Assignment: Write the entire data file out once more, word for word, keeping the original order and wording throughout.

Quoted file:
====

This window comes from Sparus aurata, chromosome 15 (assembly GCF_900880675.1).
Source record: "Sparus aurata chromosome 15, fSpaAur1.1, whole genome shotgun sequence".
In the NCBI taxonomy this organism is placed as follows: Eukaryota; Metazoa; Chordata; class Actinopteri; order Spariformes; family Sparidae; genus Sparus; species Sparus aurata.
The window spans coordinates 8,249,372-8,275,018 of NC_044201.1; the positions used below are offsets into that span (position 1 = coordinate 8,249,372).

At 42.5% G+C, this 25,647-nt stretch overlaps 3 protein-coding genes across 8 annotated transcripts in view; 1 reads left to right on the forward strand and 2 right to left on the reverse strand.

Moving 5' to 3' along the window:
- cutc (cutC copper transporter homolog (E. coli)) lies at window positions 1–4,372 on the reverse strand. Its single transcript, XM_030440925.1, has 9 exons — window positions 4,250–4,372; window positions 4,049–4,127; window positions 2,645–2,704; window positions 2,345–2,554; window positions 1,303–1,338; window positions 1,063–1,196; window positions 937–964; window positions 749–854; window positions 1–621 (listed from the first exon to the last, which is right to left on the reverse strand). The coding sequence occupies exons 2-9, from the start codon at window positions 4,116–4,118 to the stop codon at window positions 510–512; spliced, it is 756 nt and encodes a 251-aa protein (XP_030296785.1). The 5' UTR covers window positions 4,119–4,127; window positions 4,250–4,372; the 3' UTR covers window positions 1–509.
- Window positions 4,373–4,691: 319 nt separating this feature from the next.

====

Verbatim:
This window comes from Sparus aurata, chromosome 15 (assembly GCF_900880675.1).
Source record: "Sparus aurata chromosome 15, fSpaAur1.1, whole genome shotgun sequence".
In the NCBI taxonomy this organism is placed as follows: Eukaryota; Metazoa; Chordata; class Actinopteri; order Spariformes; family Sparidae; genus Sparus; species Sparus aurata.
The window spans coordinates 8,249,372-8,275,018 of NC_044201.1; the positions used below are offsets into that span (position 1 = coordinate 8,249,372).

At 42.5% G+C, this 25,647-nt stretch overlaps 3 protein-coding genes across 8 annotated transcripts in view; 1 reads left to right on the forward strand and 2 right to left on the reverse strand.

Moving 5' to 3' along the window:
- cutc (cutC copper transporter homolog (E. coli)) lies at window positions 1–4,372 on the reverse strand. Its single transcript, XM_030440925.1, has 9 exons — window positions 4,250–4,372; window positions 4,049–4,127; window positions 2,645–2,704; window positions 2,345–2,554; window positions 1,303–1,338; window positions 1,063–1,196; window positions 937–964; window positions 749–854; window positions 1–621 (listed from the first exon to the last, which is right to left on the reverse strand). The coding sequence occupies exons 2-9, from the start codon at window positions 4,116–4,118 to the stop codon at window positions 510–512; spliced, it is 756 nt and encodes a 251-aa protein (XP_030296785.1). The 5' UTR covers window positions 4,119–4,127; window positions 4,250–4,372; the 3' UTR covers window positions 1–509.
- Window positions 4,373–4,691: 319 nt separating this feature from the next.